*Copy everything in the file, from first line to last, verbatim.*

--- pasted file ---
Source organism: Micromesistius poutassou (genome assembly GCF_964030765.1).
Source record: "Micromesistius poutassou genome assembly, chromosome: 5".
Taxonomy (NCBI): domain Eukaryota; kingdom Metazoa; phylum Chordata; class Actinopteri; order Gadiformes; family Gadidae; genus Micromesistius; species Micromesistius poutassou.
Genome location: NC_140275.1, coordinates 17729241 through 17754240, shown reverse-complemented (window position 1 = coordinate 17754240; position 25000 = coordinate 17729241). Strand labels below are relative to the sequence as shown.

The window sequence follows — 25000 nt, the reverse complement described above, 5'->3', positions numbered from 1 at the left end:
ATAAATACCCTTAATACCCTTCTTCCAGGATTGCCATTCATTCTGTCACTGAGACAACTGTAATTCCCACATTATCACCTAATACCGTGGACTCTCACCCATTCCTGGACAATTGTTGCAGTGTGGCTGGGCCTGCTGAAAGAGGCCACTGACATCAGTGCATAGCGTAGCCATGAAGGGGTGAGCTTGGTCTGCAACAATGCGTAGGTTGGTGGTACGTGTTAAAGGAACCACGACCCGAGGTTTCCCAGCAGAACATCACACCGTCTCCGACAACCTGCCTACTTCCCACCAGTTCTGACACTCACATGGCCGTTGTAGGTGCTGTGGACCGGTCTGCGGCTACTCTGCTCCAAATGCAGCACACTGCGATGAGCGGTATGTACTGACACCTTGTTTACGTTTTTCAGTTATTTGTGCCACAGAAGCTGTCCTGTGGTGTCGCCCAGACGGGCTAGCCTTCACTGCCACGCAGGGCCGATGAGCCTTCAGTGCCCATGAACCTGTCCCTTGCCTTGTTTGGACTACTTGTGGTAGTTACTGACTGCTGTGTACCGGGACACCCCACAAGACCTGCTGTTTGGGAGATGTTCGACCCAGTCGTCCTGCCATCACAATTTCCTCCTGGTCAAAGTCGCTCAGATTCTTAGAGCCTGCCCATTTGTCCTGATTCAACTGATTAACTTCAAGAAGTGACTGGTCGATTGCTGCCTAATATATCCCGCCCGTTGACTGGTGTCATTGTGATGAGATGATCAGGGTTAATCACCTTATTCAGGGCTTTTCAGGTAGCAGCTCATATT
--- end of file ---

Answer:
Source organism: Micromesistius poutassou (genome assembly GCF_964030765.1).
Source record: "Micromesistius poutassou genome assembly, chromosome: 5".
Taxonomy (NCBI): domain Eukaryota; kingdom Metazoa; phylum Chordata; class Actinopteri; order Gadiformes; family Gadidae; genus Micromesistius; species Micromesistius poutassou.
Genome location: NC_140275.1, coordinates 17729241 through 17754240, shown reverse-complemented (window position 1 = coordinate 17754240; position 25000 = coordinate 17729241). Strand labels below are relative to the sequence as shown.

The window sequence follows — 25000 nt, the reverse complement described above, 5'->3', positions numbered from 1 at the left end:
ATAAATACCCTTAATACCCTTCTTCCAGGATTGCCATTCATTCTGTCACTGAGACAACTGTAATTCCCACATTATCACCTAATACCGTGGACTCTCACCCATTCCTGGACAATTGTTGCAGTGTGGCTGGGCCTGCTGAAAGAGGCCACTGACATCAGTGCATAGCGTAGCCATGAAGGGGTGAGCTTGGTCTGCAACAATGCGTAGGTTGGTGGTACGTGTTAAAGGAACCACGACCCGAGGTTTCCCAGCAGAACATCACACCGTCTCCGACAACCTGCCTACTTCCCACCAGTTCTGACACTCACATGGCCGTTGTAGGTGCTGTGGACCGGTCTGCGGCTACTCTGCTCCAAATGCAGCACACTGCGATGAGCGGTATGTACTGACACCTTGTTTACGTTTTTCAGTTATTTGTGCCACAGAAGCTGTCCTGTGGTGTCGCCCAGACGGGCTAGCCTTCACTGCCACGCAGGGCCGATGAGCCTTCAGTGCCCATGAACCTGTCCCTTGCCTTGTTTGGACTACTTGTGGTAGTTACTGACTGCTGTGTACCGGGACACCCCACAAGACCTGCTGTTTGGGAGATGTTCGACCCAGTCGTCCTGCCATCACAATTTCCTCCTGGTCAAAGTCGCTCAGATTCTTAGAGCCTGCCCATTTGTCCTGATTCAACTGATTAACTTCAAGAAGTGACTGGTCGATTGCTGCCTAATATATCCCGCCCGTTGACTGGTGTCATTGTGATGAGATGATCAGGGTTAATCACCTTATTCAGGGCTTTTCAGGTAGCAGCTCATATT